Marbro Theatre

4110 W. Madison Street,
Chicago, IL 60624

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Showing 201 - 225 of 271 comments

BobbyS on June 11, 2010 at 4:39 pm

Scott, Come to think about it, maybe the fires did not come
that far west. Why didn’t some organization take over the
Marbro to continue showing films? It would have been a lot
cheaper to sell that beautiful place than to pay to have it destroyed. I don’t know how much they paid in 1964 dollars, but
it did have to be quite alot and then leave a “for Sale” sign on the empty lot. You should have taken Madison St. I had relatives living on West End. Do you remember the theater called West End?
What about the Bryd? They showed alot of horror films packed with
pre-teens and teens. Saw “Them” there and it was a full house for a Sat. matinee. Lots of fun. Saw lots of friends from the neigherhood.

Scrabble on June 11, 2010 at 12:59 pm

Scott, I can totally relate. Pulaski and Lake is where I had my purse snatched while standing on the SE corner (outside the bar) waiting for the Pulaski northbound bus to take me home after working all day downtown. Also, while standing waiting for the bus, I would see folks (waiting for the bus next to me) toss their cigarette butts down on the ground, and then people from the neighborhood would start shouting and screaming at them to pick the butts up and stop messing up their corner. I witnessed so much and it was all very frightening, and believe me, this expresses it mildly.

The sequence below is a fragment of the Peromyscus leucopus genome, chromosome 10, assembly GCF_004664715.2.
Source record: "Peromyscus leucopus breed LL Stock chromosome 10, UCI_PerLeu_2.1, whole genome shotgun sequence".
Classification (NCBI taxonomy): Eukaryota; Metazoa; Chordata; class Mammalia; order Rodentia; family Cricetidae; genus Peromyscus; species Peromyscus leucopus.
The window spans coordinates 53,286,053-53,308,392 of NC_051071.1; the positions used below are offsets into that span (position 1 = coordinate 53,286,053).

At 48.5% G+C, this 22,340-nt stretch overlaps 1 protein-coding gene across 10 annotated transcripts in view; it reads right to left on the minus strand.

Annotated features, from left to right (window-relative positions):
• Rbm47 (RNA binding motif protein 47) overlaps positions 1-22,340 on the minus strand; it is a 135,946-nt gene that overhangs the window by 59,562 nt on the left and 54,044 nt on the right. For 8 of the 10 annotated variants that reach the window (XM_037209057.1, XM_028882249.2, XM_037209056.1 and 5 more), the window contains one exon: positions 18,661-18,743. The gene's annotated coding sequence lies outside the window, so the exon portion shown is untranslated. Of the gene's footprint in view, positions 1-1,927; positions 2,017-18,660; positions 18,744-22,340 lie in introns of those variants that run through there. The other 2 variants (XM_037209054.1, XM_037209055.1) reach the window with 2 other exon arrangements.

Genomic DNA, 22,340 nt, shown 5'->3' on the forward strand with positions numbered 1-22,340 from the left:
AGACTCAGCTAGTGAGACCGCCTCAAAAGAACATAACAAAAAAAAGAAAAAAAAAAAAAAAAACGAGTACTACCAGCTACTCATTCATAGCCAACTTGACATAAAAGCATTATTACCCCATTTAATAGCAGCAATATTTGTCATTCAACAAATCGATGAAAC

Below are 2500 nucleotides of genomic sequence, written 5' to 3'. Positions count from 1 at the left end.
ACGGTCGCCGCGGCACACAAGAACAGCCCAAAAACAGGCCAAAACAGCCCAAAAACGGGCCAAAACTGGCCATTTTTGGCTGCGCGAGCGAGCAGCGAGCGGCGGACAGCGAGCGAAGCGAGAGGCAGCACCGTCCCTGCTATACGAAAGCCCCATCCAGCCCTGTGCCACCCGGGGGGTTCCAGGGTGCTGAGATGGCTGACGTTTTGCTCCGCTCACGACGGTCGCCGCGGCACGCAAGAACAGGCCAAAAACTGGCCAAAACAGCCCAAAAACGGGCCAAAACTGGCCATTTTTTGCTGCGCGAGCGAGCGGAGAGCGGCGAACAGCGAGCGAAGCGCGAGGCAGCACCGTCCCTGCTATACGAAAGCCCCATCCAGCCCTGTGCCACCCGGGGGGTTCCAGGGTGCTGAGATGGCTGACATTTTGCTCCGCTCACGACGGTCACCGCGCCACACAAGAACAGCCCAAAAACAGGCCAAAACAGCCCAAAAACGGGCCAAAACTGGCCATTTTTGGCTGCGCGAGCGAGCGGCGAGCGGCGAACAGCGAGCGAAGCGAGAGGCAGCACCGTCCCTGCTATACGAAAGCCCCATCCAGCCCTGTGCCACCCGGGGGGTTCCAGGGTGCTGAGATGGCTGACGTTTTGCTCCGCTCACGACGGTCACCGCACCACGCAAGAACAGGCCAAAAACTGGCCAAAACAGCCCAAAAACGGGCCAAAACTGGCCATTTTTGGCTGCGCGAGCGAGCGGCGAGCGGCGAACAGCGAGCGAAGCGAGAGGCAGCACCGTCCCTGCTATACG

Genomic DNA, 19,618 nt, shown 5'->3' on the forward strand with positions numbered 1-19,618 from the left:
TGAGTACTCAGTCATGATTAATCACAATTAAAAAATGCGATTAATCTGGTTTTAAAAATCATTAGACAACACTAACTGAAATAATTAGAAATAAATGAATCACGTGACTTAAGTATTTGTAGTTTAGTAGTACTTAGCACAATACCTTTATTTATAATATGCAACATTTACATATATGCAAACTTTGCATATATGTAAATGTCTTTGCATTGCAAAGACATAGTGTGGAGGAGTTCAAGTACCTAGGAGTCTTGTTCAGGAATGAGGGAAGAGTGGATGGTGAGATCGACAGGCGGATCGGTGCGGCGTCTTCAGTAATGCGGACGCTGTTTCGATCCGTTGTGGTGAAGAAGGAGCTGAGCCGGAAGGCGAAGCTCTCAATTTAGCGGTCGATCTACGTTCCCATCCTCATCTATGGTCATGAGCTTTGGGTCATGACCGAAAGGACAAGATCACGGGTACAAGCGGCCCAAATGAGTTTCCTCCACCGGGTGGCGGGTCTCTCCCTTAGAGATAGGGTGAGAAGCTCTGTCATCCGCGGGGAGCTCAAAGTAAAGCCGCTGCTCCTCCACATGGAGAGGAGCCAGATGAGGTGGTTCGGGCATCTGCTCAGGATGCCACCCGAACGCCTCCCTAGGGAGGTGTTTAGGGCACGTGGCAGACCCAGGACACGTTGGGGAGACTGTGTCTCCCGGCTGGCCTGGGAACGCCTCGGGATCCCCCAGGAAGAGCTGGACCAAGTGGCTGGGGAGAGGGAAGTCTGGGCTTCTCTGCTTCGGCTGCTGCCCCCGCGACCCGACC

BobbyS on June 10, 2010 at 4:14 pm

Yes I have been back. Once in a while while taking the Ike west,
I take a little trip on Madison to see “what’s new” in my old
playground. I don’t stop, just continue on. I move pretty fast.
I agree with you someone or the alderman with the help of the
City of Chicago should have done much more than they did. After
all, think of all the sales taxes they were losing with the businesses being closed. They were laws on the books. Why weren't
they enforced? Also why did the Marbro not survive and the Senate
did? The Marbro was in a better location and by 1963 it was not
that bad yet. If it had however, I am sure it would have been burned
with the 1968 West Side burnings like the Senate had. I don’t know
what year the Senate closed, but I passed there in the 1970’s and
it was a burned out shell!

BobbyS on June 8, 2010 at 4:01 pm

Its MARBRO, not Marlboro the cigarette!
I think I remember the restaurant on the SW corner. The violence
was taking over the West Side. It was slowly losing its “Great
West Side” namesake. Small wonder people were moving away. As
far as the ushers stopping the vandalism at the Marbro Scott,